‘We can learn from children’
grips with what it means to be a Jewish soldier — and a Jewish soldier who may be fighting other Jewish soldiers.”
In this regard, Rabbi Wright highlights a contribution to the first volume by Nina Goldstein titled
which displays a broad and considered perspective.
Nina wrote: “This European War is interesting from all points of view, especially the Jewish [one]. Jewish soldiers are fighting for every country engaged in this terrible war. Thus we find members of the Jewish faith fighting against each other.”
She continued: “The cities on the Eastern Battlefields are mainly inhabited by Austrian and Russian Jews who are naturally suffering very terribly and many thousands of them are now homeless.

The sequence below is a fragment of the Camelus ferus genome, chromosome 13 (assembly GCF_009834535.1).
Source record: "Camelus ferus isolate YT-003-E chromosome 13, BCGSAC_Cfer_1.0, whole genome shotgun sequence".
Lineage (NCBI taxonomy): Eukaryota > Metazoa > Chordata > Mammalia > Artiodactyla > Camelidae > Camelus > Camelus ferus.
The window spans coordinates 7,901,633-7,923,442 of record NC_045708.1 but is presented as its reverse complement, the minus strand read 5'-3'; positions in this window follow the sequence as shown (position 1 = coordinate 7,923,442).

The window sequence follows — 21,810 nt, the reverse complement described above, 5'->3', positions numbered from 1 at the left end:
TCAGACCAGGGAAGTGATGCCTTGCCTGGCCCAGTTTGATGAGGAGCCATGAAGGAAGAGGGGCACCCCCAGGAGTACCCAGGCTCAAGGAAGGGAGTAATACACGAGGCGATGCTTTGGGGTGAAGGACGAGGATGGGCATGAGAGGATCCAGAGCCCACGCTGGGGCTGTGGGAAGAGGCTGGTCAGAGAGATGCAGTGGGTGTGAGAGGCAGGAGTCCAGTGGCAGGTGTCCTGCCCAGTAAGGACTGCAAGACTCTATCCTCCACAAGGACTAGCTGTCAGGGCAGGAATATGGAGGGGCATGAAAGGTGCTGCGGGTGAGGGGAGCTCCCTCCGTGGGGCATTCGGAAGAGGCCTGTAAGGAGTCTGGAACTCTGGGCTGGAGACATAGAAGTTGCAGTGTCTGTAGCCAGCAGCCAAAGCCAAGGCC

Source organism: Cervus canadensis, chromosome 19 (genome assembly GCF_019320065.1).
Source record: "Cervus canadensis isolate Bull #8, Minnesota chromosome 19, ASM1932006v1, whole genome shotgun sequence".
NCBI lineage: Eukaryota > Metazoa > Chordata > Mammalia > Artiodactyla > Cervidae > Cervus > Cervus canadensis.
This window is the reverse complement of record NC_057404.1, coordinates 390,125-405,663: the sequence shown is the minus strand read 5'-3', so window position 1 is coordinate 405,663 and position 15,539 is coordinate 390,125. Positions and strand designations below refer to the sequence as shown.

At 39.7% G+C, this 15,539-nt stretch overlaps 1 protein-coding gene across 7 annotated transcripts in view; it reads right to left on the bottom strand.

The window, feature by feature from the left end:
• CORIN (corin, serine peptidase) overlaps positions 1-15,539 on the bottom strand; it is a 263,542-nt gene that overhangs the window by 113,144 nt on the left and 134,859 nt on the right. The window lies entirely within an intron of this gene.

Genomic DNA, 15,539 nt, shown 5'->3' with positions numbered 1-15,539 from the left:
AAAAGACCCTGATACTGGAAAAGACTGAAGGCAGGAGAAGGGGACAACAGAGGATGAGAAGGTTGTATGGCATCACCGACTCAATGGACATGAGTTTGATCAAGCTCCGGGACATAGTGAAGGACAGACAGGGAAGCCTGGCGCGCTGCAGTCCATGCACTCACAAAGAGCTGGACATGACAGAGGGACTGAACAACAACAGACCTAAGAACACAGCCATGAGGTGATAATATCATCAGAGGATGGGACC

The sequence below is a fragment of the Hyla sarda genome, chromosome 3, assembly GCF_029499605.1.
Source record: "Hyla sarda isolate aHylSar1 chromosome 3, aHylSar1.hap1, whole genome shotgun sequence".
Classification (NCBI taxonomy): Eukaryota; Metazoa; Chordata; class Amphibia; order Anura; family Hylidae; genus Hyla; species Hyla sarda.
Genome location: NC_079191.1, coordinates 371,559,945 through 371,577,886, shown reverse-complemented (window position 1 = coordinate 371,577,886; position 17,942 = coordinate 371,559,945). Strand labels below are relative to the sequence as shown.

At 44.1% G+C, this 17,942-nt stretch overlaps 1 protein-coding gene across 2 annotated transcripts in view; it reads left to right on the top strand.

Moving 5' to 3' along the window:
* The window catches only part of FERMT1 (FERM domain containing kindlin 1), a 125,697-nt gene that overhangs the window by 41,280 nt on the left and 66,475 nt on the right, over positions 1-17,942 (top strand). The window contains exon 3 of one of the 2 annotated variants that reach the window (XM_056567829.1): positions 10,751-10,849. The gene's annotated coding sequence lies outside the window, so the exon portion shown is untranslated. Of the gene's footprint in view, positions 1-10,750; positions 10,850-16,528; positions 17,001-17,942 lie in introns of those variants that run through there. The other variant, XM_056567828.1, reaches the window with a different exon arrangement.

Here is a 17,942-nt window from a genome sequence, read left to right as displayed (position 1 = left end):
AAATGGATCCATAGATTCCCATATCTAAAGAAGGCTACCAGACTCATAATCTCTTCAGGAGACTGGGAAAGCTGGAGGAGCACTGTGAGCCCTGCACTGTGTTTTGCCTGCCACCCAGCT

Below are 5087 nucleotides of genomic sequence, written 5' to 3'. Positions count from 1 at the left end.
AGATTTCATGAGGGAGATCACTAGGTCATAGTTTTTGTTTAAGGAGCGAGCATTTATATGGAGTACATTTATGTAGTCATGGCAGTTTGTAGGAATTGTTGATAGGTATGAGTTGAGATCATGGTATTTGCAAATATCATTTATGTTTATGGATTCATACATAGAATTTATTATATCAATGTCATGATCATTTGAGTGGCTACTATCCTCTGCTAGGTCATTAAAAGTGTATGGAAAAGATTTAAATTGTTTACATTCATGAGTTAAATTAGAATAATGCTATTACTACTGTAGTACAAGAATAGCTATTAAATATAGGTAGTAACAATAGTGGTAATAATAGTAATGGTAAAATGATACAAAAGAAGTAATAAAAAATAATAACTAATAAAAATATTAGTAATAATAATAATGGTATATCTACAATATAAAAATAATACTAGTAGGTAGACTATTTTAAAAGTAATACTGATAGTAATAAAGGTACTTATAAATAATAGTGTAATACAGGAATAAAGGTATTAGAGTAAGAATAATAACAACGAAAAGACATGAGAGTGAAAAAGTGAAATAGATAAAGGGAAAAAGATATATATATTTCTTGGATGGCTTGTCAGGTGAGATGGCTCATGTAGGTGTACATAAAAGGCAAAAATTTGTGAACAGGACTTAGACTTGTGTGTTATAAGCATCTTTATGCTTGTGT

“Another interesting point for the Jewish people is the break up of the Turkish Empire, which must come about through their foolishly trying to fight the Allies. As we all know, Palestine at present belongs to Turkey and one of the results of the war may be that the Holy Land may once again belong to the Jewish people.”
Rabbi Wright also observes that the wartime reflections address issues of identity among those who had come to Britain from the Continent.
After the war started, her own great-